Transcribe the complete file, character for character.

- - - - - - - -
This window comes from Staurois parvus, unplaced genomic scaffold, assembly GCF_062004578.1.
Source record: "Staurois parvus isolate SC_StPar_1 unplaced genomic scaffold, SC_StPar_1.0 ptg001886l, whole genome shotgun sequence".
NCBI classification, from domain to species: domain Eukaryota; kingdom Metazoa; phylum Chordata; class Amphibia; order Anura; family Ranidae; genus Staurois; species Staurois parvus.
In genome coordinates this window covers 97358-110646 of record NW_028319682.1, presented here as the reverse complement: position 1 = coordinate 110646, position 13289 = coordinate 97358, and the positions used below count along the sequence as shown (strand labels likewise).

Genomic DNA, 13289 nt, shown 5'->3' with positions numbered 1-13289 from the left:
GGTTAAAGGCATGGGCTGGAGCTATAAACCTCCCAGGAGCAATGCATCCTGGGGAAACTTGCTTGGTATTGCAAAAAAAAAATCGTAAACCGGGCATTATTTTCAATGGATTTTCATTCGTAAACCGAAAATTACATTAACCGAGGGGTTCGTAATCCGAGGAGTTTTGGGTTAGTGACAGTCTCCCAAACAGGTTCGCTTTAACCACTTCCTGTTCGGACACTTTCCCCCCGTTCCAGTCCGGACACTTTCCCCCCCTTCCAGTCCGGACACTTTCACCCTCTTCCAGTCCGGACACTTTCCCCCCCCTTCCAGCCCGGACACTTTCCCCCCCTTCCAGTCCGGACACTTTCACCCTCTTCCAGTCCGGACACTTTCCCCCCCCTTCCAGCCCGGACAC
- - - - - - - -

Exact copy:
This window comes from Staurois parvus, unplaced genomic scaffold, assembly GCF_062004578.1.
Source record: "Staurois parvus isolate SC_StPar_1 unplaced genomic scaffold, SC_StPar_1.0 ptg001886l, whole genome shotgun sequence".
NCBI classification, from domain to species: domain Eukaryota; kingdom Metazoa; phylum Chordata; class Amphibia; order Anura; family Ranidae; genus Staurois; species Staurois parvus.
In genome coordinates this window covers 97358-110646 of record NW_028319682.1, presented here as the reverse complement: position 1 = coordinate 110646, position 13289 = coordinate 97358, and the positions used below count along the sequence as shown (strand labels likewise).

Genomic DNA, 13289 nt, shown 5'->3' with positions numbered 1-13289 from the left:
GGTTAAAGGCATGGGCTGGAGCTATAAACCTCCCAGGAGCAATGCATCCTGGGGAAACTTGCTTGGTATTGCAAAAAAAAAATCGTAAACCGGGCATTATTTTCAATGGATTTTCATTCGTAAACCGAAAATTACATTAACCGAGGGGTTCGTAATCCGAGGAGTTTTGGGTTAGTGACAGTCTCCCAAACAGGTTCGCTTTAACCACTTCCTGTTCGGACACTTTCCCCCCGTTCCAGTCCGGACACTTTCCCCCCCTTCCAGTCCGGACACTTTCACCCTCTTCCAGTCCGGACACTTTCCCCCCCCTTCCAGCCCGGACACTTTCCCCCCCTTCCAGTCCGGACACTTTCACCCTCTTCCAGTCCGGACACTTTCCCCCCCCTTCCAGCCCGGACAC